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Everyday design: the genius of the London tube map

#TEDx #Smallthingbigidea

Recently, we came across a TED talk given by designer and critic Michael Beirut which looks at how effective design was used as a solution to a practical problem.

In the short video, he talks about how the design of the London underground map came about, a reimagining of the original geographically-accurate (but somewhat complicated) map by engineering draftsman Harry Beck, in 1931. The rationale behind his new, schematic layout, was to provide greater focus and simplicity for commuters, helping them get easily from station-to-station underground, rather than representing what was going on above ground. Commuters didn’t need all the detail that the original map provided. If anything, it provided information overload.

Beirut’s commentary reveals the story of how the map was thought out and constructed and also highlights the nature of how design evolves over time. Despite its label, the London tube map isn’t really a map – it’s a colour coded diagram which has since become an iconic image, variously explored and expanded on by both artists and designers. The video is posted below and worth a watch.

Designers, by nature, are constantly looking to problem solve, and they use past design principles as part of that creative process. Five years ago, psychologist and map collector Max Roberts carried an exercise that further explored this type of geometric design.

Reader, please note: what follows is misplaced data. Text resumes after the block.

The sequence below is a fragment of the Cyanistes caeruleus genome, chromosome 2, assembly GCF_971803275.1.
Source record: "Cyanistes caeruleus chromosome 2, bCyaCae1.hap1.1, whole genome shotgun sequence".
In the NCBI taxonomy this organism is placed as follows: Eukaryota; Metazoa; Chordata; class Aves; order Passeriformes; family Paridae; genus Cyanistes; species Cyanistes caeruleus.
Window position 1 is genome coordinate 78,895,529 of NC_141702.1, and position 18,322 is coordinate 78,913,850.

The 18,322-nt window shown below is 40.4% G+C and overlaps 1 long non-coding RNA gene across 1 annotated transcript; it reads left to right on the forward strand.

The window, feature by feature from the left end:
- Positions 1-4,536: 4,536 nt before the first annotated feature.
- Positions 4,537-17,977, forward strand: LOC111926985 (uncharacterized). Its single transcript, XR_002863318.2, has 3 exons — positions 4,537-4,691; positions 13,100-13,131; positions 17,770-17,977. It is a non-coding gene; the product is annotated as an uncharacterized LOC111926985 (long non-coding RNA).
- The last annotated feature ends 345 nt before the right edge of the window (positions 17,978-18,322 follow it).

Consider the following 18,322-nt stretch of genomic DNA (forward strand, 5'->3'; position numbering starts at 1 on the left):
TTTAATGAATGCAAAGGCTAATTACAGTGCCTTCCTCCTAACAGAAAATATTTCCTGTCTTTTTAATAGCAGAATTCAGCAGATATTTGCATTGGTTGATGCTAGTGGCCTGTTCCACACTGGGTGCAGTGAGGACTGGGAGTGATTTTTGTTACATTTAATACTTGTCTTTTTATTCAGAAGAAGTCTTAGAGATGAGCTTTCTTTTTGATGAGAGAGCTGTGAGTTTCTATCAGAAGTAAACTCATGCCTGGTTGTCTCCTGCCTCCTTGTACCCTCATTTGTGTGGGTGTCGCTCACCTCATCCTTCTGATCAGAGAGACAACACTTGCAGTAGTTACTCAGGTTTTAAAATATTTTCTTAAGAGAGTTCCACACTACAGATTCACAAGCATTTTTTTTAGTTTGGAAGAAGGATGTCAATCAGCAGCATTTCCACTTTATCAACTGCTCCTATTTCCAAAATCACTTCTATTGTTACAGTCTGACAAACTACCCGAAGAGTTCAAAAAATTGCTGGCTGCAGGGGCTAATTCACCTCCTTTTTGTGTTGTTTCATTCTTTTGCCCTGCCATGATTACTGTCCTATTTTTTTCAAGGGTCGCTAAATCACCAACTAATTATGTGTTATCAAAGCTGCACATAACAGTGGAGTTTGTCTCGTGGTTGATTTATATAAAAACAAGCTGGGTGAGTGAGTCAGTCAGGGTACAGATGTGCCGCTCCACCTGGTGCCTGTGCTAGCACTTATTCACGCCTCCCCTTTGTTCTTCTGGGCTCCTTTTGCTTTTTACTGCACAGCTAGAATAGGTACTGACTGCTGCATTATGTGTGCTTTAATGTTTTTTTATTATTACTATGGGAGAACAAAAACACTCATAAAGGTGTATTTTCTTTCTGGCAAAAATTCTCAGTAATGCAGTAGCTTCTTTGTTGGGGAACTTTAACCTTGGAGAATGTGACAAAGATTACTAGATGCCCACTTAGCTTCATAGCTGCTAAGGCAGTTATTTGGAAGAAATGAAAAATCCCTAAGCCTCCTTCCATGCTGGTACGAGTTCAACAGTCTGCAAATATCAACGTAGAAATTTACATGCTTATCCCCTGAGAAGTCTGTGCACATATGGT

He reimagined the tube map using concentric circles that share the same common axis. Where Beck’s original tube map used horizontal, vertical and diagonal lines, the circular structure introduced by Roberts suggests a more fluid representation of space, perhaps more akin to the true nature of the city, taking into consideration aesthetics as well as usability.

Beck’s design was innovative in that it was designed for the people, and the importance of user interface in design is at the core of creative thinking today more than ever. Massimo Vignelli, designer of the New York subway map, has three design principles (semantics, syntactics and pragmatics) and suggests that meaningful modern design is created by focusing on the meaning, construction and communication of each project; being mindful of who your audience is and for what purpose you are designing.

By looking back to the evolution of the tube map, we can see how these principles have developed over time, suggesting that truly effective design is not just aesthetically pleasing but also employed with meaning. A view with which we fully agree.